Manuel Feller ended the 2020/2021 FIS Alpine Ski World Cup on a high note, conquering the Lenzerheide slope in a thrilling battle for the win.
By Daphne Seberich
Manuel Feller closed the 2020-21 FIS Alpine Ski World Cup season in top form by winning the last Slalom race of the season at the finals in Lenzerheide.
Feller, who was only in sixth place after the first run, had a nail-biting experience in the leader’s chair as the last five men descended the slope. In the end, he staved off two Frenchmen to hang on for the victory, topping Clément Noël by a slim 0.08 seconds and Overall World Cup winner Alexis Pinturault by 0.11 seconds in a very tight race.
The small slalom globe was already awarded heading into the final race as Feller’s teammate Marco Schwarz wrapped up the honors in Kranjska Gora. Schwarz had a successful season, conquering the Small Slalom Crystal Globe and finishing in third place in the Overall World Cup standings.
Wunderteam athlete Schwarz set the bar for the next competitors with a time of 00:52.79. The winner of the Kranjska Gora Slalom Clément Noël started on the back foot, setting red intermediates throughout his run. On the mellowest part of the slope, he managed to catch up some hundredths against the Wunderteam athlete, but it wasn’t enough to earn the leadership of the race.
Alta Badia Slalom winner Ramon Zenhäusern attempted to dethrone Marco Schwarz, but his delay at the finish line only secured him the lowest step of the podium. Sebastian Foss-Solevaag had a disastrous end to his season, making a major mistake on the steepest part of the slope and then straddling a gate.
Zagreb winner Linus Straßer, who was not in his prime performance, still managed to stay close to the top positions, placing in fourth. Henrik Kristoffersen’s performance was sub-par, securing the last place with 1.72 seconds of delay. Manuel Feller only managed to place in fifth.
Swiss youngster Loïc Meillard was racing to secure third place in the Overall standings against the provisional leader of the race, but his performance wasn’t enough to attack the Austrian’s position.
Photo credits: SciareMag, The Indian Paper, RSI, Rheinische Anzeigeblätter, La Razón & LeNouvelliste.ch
Cortina 2021 silver medalist Adrian Pertl had an impressive performance, dethroning Ramon Zenhäusern from the provisional podium position. Only one-hundredth of a second separated the two athletes.
Overall Crystal Globe winner Alexis Pinturault didn’t take too many risks during his attempt at the leadership of the race. 1.09 seconds of delay put him in eighth place.
Giant Slalom specialist Filip Zubcic, who I had the pleasure to interview in Alta Badia (click here for the video interview), just managed to cross the finish line in the Top-10.
Alex Vinatzer, the Val Gardena rising star, had a great start to his run but progressively lost out on a major result. 1 second of delay put him in front of Pinturault in eighth place. His teammate Manfred Mölgg was on a roll in the most technical part of the course. A too-pronounced lean made him crash and miss out on potential points.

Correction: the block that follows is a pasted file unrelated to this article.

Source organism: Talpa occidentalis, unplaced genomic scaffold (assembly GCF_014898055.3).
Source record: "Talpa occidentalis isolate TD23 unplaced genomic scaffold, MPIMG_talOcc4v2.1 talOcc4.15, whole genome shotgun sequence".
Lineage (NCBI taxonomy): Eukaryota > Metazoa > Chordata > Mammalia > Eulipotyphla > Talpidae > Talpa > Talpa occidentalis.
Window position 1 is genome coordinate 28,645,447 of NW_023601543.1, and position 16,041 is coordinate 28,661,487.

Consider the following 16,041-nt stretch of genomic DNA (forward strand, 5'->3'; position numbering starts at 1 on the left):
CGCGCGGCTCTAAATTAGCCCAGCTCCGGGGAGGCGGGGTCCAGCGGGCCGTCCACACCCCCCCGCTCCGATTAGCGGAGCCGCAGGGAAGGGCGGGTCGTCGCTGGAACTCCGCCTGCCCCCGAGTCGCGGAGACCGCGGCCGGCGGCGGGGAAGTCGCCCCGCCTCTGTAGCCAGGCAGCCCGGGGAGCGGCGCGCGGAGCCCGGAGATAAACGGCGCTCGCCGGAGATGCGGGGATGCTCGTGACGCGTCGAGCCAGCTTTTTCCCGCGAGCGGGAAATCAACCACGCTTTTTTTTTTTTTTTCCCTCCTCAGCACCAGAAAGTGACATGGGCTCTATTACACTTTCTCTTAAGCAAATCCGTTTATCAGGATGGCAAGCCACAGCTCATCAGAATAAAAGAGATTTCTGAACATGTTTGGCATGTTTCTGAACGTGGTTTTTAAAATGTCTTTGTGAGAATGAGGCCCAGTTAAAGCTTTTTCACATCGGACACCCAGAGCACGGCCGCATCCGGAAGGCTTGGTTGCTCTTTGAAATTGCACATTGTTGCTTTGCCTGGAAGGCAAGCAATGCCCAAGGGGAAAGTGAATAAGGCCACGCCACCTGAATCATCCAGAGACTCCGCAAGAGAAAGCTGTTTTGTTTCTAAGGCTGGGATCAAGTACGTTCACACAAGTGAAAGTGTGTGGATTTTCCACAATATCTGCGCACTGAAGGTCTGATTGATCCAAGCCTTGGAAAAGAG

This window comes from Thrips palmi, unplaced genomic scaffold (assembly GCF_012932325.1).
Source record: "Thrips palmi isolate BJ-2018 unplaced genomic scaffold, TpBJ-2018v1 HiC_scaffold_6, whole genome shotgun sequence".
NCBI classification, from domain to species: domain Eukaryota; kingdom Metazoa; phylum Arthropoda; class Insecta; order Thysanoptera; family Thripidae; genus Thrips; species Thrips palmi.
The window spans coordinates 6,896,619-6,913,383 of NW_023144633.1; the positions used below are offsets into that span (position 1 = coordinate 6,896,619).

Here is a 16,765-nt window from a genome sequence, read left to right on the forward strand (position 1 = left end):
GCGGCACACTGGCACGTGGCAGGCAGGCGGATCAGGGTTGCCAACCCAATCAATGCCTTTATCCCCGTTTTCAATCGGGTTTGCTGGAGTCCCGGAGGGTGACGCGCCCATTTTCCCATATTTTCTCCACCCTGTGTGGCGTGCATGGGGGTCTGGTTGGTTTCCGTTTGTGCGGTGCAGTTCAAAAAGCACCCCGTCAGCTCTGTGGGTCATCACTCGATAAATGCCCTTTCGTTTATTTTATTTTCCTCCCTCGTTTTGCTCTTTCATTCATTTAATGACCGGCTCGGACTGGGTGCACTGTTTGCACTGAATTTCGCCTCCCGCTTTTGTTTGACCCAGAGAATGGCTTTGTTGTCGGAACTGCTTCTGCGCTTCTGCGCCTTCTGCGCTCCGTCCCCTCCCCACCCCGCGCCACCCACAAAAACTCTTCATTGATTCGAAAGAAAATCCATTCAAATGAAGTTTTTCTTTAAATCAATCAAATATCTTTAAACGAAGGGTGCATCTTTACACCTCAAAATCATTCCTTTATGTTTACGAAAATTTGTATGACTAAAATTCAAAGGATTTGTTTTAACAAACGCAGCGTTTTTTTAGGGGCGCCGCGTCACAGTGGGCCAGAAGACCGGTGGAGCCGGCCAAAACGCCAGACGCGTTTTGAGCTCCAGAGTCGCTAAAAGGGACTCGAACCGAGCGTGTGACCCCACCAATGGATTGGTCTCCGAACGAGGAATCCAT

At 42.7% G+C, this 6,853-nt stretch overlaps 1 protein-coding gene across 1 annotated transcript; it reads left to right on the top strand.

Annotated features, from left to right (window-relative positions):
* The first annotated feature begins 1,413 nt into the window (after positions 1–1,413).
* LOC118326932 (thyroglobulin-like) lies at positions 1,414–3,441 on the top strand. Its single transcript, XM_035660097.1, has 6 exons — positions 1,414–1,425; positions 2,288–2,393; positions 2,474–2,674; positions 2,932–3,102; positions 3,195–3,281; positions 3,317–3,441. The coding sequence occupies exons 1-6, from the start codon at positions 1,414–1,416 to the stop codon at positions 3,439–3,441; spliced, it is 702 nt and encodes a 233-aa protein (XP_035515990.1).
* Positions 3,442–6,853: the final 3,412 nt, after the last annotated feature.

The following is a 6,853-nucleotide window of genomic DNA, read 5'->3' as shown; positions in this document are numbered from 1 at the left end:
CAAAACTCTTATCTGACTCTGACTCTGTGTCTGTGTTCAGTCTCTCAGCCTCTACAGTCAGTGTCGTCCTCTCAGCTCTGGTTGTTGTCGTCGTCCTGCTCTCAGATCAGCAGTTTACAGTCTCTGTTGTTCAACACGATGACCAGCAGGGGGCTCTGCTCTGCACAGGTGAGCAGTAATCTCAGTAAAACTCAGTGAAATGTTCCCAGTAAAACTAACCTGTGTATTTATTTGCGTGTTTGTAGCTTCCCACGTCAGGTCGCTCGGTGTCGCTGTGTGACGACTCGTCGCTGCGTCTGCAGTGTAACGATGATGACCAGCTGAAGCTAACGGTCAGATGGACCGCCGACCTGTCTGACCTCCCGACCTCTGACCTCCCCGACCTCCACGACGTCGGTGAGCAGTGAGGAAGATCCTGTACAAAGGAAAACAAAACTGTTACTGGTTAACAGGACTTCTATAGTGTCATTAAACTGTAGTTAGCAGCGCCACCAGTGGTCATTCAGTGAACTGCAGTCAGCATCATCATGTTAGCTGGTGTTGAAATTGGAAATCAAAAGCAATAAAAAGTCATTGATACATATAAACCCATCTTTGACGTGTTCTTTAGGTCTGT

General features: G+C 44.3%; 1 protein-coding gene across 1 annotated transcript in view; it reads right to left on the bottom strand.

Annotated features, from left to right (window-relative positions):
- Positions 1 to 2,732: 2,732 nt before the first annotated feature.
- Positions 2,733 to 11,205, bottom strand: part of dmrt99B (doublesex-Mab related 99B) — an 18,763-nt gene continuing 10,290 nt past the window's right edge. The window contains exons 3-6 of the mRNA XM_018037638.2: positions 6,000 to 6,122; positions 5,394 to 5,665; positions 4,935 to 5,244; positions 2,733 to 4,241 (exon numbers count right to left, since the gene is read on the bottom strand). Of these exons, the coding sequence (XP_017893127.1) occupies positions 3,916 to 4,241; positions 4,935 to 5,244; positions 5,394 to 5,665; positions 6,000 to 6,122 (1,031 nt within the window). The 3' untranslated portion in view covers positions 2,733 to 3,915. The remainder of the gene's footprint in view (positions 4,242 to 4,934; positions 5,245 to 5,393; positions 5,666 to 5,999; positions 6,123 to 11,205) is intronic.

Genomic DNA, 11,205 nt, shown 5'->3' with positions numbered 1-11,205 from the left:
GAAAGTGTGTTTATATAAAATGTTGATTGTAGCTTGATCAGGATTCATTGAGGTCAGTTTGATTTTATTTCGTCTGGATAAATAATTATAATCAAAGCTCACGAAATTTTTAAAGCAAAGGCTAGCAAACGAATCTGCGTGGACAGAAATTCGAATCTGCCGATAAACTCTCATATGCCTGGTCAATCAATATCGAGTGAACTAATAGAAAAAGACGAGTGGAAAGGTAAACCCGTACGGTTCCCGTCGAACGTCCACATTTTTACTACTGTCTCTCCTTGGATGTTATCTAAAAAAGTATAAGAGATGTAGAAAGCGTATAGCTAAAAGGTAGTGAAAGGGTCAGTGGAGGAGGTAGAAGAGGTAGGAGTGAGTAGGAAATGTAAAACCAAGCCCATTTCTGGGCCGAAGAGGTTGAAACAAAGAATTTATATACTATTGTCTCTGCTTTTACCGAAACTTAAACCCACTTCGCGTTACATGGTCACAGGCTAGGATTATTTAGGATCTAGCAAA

Kicking off the second run, the legendary French skier Jean-Baptiste Grange said goodbye to racing with a farewell performance that moved everyone. The sport lost one of the biggest Slalom champions. In his 197 World Cup starts, Grange won one Slalom title and 9 World Cup wins. He also accomplished to earn 2 World Championships gold medals in Garmisch-Partenkirchen 2011 and Vail/Beaver Creek 2015.
Stefan Hadalin was the first one to actually compete. A time of 1:49.75 set the bar for the athletes still at the starting gate. With over 71 hundredths of advantage, Christian Hirschbühel dethroned the Slovenian provisional leader but the following competitor Luca Ärni was on fire and served the Wunderteam athlete over six-tenths of advantage.
Henrik Kristoffersen and Filip Zubic, who had a huge advantage against provisional leader Ärni, couldn’t do much to contrast his remarkable performance, finishing respectively fourth and fifth in the standings.
Frenchman Pinturault gave it all in his performance. In his attempt, he drastically increased his advantage over Ärni intermediate by intermediate, finishing his run being over a second faster than the provisional leader. Alex Vinatzer managed to be just two tenths behind Pinturault, which was good enough to beat Loïc Meilliard for second place by one-hundredth.
Manuel Feller was on a rocket ship. 11-hundredths of advantage brought him to the top of the standings. Zenhäusern, who was chasing the fourth consecutive podium position, incredibly made a mistake and straddled a gate. Third, after the first run, Adrian Pertl crashed as well, missing out on a podium position. Clément Noël came the closest to beating Feller, with only eight-hundredths separating the two athletes.
With a 94 hundredths advantage, Schwarz had the task to beat his teammate Feller. A crucial mistake on the mellow part of the slope ended the Austrian champion’s winning chances, who completed his second run attempt in sixth place.
With all the globes decided heading into the final race of the season, the biggest storyline of the day was the duel between the Swiss and Austrian men for the Team Trophy, given to the men’s team with the most World Cup points throughout the entire season. It was a tight race, but in the end, Feller’s victory wasn’t enough to make up the difference as the Swiss earned the men’s trophy in addition to the women’s Team Trophy and Overall Team Trophy.
Also decided in the race was the Longines Rising Star trophy, which went to Alex Vinatzer thanks to his fourth-place finish.
This race concluded a highly contended 2020/2021 FIS Alpine Ski World Cup men’s season. What can we expect in the future from these brilliant athletes? Fans can’t wait to see them back on the slopes in the fall!